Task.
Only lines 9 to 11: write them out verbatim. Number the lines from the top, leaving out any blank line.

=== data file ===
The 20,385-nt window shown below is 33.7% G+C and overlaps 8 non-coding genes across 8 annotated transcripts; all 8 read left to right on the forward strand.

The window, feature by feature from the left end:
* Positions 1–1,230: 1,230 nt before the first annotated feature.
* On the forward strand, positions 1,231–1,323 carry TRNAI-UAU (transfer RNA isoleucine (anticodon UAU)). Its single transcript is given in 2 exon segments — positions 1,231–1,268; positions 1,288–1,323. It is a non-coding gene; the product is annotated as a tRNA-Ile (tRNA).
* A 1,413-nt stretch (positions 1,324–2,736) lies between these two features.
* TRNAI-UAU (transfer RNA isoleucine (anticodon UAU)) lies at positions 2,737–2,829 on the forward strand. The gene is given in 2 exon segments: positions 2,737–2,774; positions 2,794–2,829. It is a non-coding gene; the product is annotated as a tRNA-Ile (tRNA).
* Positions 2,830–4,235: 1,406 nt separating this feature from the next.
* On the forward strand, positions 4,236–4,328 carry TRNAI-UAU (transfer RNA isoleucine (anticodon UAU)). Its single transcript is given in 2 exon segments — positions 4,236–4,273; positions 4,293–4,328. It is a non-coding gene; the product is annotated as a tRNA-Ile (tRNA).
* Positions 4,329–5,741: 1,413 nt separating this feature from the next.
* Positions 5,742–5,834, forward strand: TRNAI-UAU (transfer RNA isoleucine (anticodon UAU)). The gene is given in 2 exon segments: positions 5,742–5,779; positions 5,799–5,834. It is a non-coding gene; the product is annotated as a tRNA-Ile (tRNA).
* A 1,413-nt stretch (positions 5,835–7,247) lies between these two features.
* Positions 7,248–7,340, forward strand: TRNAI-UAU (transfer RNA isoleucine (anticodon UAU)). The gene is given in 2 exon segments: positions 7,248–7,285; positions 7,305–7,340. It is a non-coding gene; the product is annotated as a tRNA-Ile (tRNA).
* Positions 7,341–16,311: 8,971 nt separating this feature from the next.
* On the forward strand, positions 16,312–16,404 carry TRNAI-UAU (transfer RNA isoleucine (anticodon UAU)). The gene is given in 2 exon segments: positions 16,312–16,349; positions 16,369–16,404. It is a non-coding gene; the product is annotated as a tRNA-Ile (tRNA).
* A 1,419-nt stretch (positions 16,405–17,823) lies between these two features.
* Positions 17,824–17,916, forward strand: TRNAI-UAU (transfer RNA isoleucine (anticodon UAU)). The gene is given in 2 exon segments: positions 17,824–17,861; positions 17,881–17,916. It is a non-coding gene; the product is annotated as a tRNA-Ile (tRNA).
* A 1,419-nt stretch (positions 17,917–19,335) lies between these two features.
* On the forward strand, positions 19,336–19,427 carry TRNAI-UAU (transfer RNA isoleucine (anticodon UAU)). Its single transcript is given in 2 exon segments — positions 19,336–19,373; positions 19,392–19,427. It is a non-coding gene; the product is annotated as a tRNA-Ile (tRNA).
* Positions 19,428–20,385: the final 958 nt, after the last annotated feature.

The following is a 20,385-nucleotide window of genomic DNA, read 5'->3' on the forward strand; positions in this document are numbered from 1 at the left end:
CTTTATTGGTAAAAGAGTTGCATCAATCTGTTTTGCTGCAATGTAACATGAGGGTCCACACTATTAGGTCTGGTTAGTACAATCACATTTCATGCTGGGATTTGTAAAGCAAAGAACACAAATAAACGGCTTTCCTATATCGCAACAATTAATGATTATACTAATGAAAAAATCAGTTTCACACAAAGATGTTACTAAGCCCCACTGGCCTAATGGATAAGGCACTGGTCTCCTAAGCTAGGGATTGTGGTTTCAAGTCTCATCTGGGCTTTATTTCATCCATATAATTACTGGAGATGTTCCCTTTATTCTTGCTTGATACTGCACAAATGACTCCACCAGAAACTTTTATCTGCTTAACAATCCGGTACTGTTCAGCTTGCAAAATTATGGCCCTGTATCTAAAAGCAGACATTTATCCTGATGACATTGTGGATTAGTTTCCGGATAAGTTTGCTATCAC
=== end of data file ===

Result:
* Positions 4,329–5,741: 1,413 nt separating this feature from the next.
* Positions 5,742–5,834, forward strand: TRNAI-UAU (transfer RNA isoleucine (anticodon UAU)). The gene is given in 2 exon segments: positions 5,742–5,779; positions 5,799–5,834. It is a non-coding gene; the product is annotated as a tRNA-Ile (tRNA).
* A 1,413-nt stretch (positions 5,835–7,247) lies between these two features.